The Thomaston-Upson Archives and Archivist Claude Burgess have been selected by the Georgia Historical Society to receive the Roger K. Warlick Local History Achievement Award in the category of Archival Excellence for ‘Finding the Greatest Generation Across the Oceans.’ The award recognizes outstanding achievement in the field of public history and was announced Thursday at the 174th Annual Meeting of the Georgia Historical Society in Savannah.
‘Finding the Greatest Generation Across the Oceans’ started with a research request that came in by email from David Haubecq of Belgium. He was requesting information on Merritt Ellerbee, a soldier from Upson County who was killed in action in Germany on February 2, 1945. Haubecq is the caregiver of Ellerbee’s grave at Henri Chappell American Cemetery and wanted to find information on him and his family. From that request, Claude Burgess began a project of finding Upson County soldiers who lost their lives abroad during World War II, and then corresponding with the caretakers in foreign countries who are looking after the graves of those Americans who died away from home, in the service of their country.
The research also opened a doorway for international good will, said Burgess.
“I began to receive emails from cemeteries abroad that were ecstatically seeking information on the soldiers buried in their cemeteries. Thirty-eight emails later, information was sent to 11 cemeteries abroad in eight countries on three continents. I communicated with the keepers of our heroes in Belgium, Netherlands, France, Italy, Luxembourg, Tunisia, Germany, and the Philippines. Furthermore, with the above contacts I was able to provide information for a World War I soldier from Upson County to another cemetery in France.”
A total of 89 men from Upson were killed during World War II, according to the WWII marker at the courthouse. Thirty-four of those men were buried abroad. Two were repatriated after the war, but 32 remain buried overseas, including three who have memorials in Hawaii because their bodies were never recovered and they are considered buried at sea. The cemeteries are part of the American Battle Monuments Commission (ABMC), except one in Germany which is part of the Commonwealth War Graves Commission (CWGC).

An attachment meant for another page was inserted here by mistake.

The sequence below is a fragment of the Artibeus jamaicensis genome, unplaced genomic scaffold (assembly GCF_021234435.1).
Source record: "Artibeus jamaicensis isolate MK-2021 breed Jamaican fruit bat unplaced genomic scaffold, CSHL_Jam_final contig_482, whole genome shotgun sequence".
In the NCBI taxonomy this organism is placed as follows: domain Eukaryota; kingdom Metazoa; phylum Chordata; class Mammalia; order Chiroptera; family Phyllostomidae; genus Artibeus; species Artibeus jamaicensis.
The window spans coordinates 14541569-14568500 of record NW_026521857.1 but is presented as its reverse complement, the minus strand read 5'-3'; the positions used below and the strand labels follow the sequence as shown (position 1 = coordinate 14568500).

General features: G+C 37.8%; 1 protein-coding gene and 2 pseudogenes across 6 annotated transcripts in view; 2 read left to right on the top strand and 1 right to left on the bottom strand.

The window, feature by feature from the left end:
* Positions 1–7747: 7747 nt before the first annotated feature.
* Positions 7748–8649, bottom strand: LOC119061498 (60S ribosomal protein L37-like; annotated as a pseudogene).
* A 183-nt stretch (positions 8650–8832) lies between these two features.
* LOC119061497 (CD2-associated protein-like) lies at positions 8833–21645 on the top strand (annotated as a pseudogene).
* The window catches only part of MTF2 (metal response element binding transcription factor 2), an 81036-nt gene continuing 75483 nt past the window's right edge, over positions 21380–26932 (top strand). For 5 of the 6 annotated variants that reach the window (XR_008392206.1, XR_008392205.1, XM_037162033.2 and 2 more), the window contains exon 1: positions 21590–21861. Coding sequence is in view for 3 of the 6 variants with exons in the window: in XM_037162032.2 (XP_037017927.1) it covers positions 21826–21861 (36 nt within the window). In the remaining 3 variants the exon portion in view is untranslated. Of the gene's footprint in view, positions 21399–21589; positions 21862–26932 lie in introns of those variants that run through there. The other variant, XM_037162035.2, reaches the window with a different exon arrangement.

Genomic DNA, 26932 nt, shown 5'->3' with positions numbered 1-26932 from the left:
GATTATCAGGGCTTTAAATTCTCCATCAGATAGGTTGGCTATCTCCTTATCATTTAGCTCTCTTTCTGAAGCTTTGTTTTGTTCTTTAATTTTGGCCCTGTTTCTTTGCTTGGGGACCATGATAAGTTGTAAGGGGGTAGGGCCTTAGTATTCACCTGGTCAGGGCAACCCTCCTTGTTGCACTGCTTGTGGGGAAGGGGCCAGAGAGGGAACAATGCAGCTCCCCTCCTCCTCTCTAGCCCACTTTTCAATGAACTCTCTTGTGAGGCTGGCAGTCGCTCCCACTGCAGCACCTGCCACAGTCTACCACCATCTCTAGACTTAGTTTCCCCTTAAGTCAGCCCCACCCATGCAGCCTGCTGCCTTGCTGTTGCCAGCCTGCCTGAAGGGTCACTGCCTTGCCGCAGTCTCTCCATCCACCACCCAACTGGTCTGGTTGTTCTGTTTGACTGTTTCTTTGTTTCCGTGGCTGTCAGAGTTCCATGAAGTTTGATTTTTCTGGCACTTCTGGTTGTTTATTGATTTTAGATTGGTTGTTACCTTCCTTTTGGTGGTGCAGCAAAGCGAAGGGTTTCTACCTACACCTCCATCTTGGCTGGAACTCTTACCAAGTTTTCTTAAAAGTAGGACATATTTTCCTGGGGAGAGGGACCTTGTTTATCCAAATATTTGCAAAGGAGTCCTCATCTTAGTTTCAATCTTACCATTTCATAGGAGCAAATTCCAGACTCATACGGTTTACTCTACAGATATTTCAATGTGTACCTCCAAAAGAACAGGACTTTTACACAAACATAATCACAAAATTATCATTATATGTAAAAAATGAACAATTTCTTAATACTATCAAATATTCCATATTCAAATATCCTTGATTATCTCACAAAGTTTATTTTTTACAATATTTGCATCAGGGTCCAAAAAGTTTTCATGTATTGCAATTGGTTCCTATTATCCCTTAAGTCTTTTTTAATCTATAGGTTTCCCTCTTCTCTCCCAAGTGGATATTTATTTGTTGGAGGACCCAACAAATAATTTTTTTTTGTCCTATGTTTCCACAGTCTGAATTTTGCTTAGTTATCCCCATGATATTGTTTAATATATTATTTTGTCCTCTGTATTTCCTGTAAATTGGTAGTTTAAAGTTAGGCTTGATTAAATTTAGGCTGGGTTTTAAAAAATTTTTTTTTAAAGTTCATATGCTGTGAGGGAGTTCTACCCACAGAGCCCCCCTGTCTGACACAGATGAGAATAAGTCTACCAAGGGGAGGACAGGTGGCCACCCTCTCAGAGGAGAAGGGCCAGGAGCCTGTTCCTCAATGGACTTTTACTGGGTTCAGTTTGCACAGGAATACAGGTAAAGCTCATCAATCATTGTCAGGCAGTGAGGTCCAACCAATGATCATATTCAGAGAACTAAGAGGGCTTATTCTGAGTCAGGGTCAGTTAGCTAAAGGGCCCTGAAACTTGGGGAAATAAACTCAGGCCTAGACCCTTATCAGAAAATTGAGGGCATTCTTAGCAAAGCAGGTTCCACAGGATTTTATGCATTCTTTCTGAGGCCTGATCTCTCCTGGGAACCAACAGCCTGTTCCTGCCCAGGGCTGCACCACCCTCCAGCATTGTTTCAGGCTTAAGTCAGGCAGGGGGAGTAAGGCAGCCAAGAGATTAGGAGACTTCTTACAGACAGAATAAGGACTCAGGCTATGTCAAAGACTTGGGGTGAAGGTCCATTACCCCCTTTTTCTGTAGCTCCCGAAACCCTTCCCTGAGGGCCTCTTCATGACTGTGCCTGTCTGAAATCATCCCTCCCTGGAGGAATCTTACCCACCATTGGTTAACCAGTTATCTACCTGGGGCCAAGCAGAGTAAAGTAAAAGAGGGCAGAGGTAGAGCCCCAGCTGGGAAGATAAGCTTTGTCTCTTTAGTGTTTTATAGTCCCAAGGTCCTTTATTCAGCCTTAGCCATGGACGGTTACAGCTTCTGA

Burgess said he enjoyed doing this project so much that he doesn’t feel like he’s worthy of the award.
“Collecting the information had already been done. The only thing unique was making sure all of the cemeteries had this information and contacting all of the grave keepers,” said Burgess. “One of the most gratifying things is realizing how honored these men are by the countries they are buried in. That’s something I’ve not seen here. We seem to take it for granted that these men fought and died to defend our freedom.”
This is the third time the Thomaston-Upson Archives has received the Roger K. Warlick Local History Achievement Award. The Archives won it in 2007 for a joint project with the Upson Historical Society on a Living History Project and Veterans Appreciation day, and in 2009 for another joint project with the Upson Historical Society for a Media Project.